Before those two mechanisms were discovered, there was actually a much simpler way of loading arbitrary code without any modification whatsoever, it simply consisted in hijacking the online protocol.

Some games like Phantasy Star Online implemented their own online functionality, this could be updated by downloading an updated executable (DOL file) from the company’s servers, so as you can see, this was a man-in-the-middle attack waiting to happen…

Long story short, by spoofing a fake server the Gamecube would just download (and execute) whatever DOL you could provide. That means hackers only needed the original game and the broadband adapter. This technique is known as PSOload.

That’s all folks

My old Gamecube recently rescued from the attic
I only needed the controller for the Wii (back then it was cheaper to buy the whole second hand lot!)

Well, this is it, the 10th article!

I really tried to set a rough limit on the length of this article but you have to understand, technology has gotten so complex that if I accidentally skip anything important, the whole topic gets impossible to follow.

Anyway, I’d like to thank the #dolphin-dev irc community for helping me understand the complicated pipeline of Flipper, these guys have been developing the Gamecube emulator for quite some years now and it’s really impressive how much they had to put up with.

And finally, please consider contributing if you found it an interesting read. I strive to make it as complete as I can, and in the process, I forget how much time it’s suddenly costing me, I find it a good investment nonetheless.

Until next time!


This article is part of the Architecture of Consoles series. If you found it interesting then please consider donating. Your contribution will be used to fund the purchase of tools and resources that will help me to improve the quality of existing articles and upcoming ones.

A list of desirable tools and latest acquisitions for this article are tracked in here:

### Interesting hardware to get (ordered by priority)

- Any IPL mod (?)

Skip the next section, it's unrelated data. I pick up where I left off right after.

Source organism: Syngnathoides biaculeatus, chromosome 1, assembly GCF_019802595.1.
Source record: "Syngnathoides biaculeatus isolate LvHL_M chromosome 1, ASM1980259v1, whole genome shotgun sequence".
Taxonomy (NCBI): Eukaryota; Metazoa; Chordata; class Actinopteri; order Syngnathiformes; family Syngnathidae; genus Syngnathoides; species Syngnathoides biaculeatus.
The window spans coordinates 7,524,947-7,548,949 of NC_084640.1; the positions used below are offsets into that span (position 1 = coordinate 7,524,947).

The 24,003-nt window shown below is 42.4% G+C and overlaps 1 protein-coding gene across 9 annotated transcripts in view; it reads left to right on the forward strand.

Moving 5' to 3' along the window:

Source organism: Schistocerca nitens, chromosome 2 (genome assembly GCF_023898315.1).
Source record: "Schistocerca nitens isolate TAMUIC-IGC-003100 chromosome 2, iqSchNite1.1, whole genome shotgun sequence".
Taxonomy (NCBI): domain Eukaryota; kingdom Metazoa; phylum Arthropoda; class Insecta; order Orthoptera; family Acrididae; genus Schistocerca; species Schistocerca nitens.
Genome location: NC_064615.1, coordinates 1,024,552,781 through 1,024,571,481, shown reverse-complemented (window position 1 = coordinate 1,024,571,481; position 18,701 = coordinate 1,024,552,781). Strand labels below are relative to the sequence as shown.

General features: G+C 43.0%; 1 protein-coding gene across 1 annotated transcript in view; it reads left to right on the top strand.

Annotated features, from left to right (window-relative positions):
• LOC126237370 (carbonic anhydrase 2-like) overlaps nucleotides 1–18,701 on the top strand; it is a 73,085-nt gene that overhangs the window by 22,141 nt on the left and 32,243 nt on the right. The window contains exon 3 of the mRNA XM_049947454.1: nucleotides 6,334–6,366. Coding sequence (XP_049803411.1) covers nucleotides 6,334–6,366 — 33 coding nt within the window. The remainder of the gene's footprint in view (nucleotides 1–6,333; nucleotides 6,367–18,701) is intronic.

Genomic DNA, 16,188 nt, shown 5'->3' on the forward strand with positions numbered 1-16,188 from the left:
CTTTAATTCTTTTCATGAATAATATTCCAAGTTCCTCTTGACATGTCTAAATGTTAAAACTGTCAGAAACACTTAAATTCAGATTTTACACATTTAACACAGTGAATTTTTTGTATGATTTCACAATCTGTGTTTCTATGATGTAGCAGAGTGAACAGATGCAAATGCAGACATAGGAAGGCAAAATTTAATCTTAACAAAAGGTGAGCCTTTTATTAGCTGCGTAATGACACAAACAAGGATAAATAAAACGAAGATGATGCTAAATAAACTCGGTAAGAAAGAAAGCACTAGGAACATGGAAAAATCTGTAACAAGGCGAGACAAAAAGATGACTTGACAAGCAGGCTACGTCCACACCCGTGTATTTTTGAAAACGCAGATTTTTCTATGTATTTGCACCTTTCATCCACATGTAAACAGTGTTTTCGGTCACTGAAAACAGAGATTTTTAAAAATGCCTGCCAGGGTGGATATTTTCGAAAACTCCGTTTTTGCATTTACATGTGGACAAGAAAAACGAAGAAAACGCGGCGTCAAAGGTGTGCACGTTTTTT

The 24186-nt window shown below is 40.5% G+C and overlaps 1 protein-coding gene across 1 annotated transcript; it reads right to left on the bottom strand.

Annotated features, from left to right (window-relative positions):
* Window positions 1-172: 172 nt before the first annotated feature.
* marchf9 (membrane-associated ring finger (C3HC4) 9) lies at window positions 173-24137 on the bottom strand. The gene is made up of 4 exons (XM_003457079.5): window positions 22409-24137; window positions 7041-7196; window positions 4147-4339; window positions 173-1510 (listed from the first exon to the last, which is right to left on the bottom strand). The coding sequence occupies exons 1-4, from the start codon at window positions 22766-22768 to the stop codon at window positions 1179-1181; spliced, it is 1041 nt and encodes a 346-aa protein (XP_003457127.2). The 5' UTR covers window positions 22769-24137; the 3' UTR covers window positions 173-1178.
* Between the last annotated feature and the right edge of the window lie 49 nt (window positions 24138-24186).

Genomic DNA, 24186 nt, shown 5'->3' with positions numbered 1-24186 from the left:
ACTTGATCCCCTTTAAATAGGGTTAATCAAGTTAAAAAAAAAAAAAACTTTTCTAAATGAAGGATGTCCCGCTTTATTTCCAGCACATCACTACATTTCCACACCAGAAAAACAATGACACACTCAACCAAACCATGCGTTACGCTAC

### Acquired tools used

- (While ago) Gamecube with controller (£20) and some games (if I remember correctly, no more than £20...)

Alternatively, you can help out by suggesting changes and/or adding translations.


This work is licensed under a Creative Commons Attribution 4.0 International License. You may use it for your work at no cost, even for commercial purposes. But I ask that you reference it properly. Please take a look at the following citation guidelines:

Article information

For any referencing style, you can use the following information:

For instance, using the IEEE style:

[1]R. Copetti, “GameCube Architecture - A Practical Analysis”,, 2019. [Online]. Available: [Accessed: day- month- year].

and Harvard style:

Copetti, R., 2019. GameCube Architecture - A Practical Analysis. [online] Available at: [Accessed day month year].

Special use in multimedia (Youtube, etc)

I only ask that you include at least the author’s name, title of article and URL of article, using any style of choice.

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Appreciated additions

If this article has significantly contributed to your work, I would appreciate it if you could dedicate an acknowledgement section, just like I do with the people and communities that helped me.

This is of course optional and beyond the requirements of the CC license, but I think it’s a nice detail that makes us, the random authors on the net, feel part of something bigger.

Sources / Keep Reading







Other Media


It's always nice to keep a record of changes.

### 2021-06-20

- Added 32 vs 64 bits paragraph
- Expanded audio section

### 2021-05-15

- Added MMU+ARAM section
- Added memory layout diagram
- Improved 'Sources' structure

### 2020-02-26

- Added mention on anisotropic filtering

### 2020-01-09

- Improved the write gather pipe explanation

### 2019-11-22

- Corrections and more info added, thanks @phire from #dolphin-dev and /r/gamecube !

### 2019-11-20

- Corrections here and there

### 2019-11-19

- Public release!

Rodrigo Copetti

Rodrigo Copetti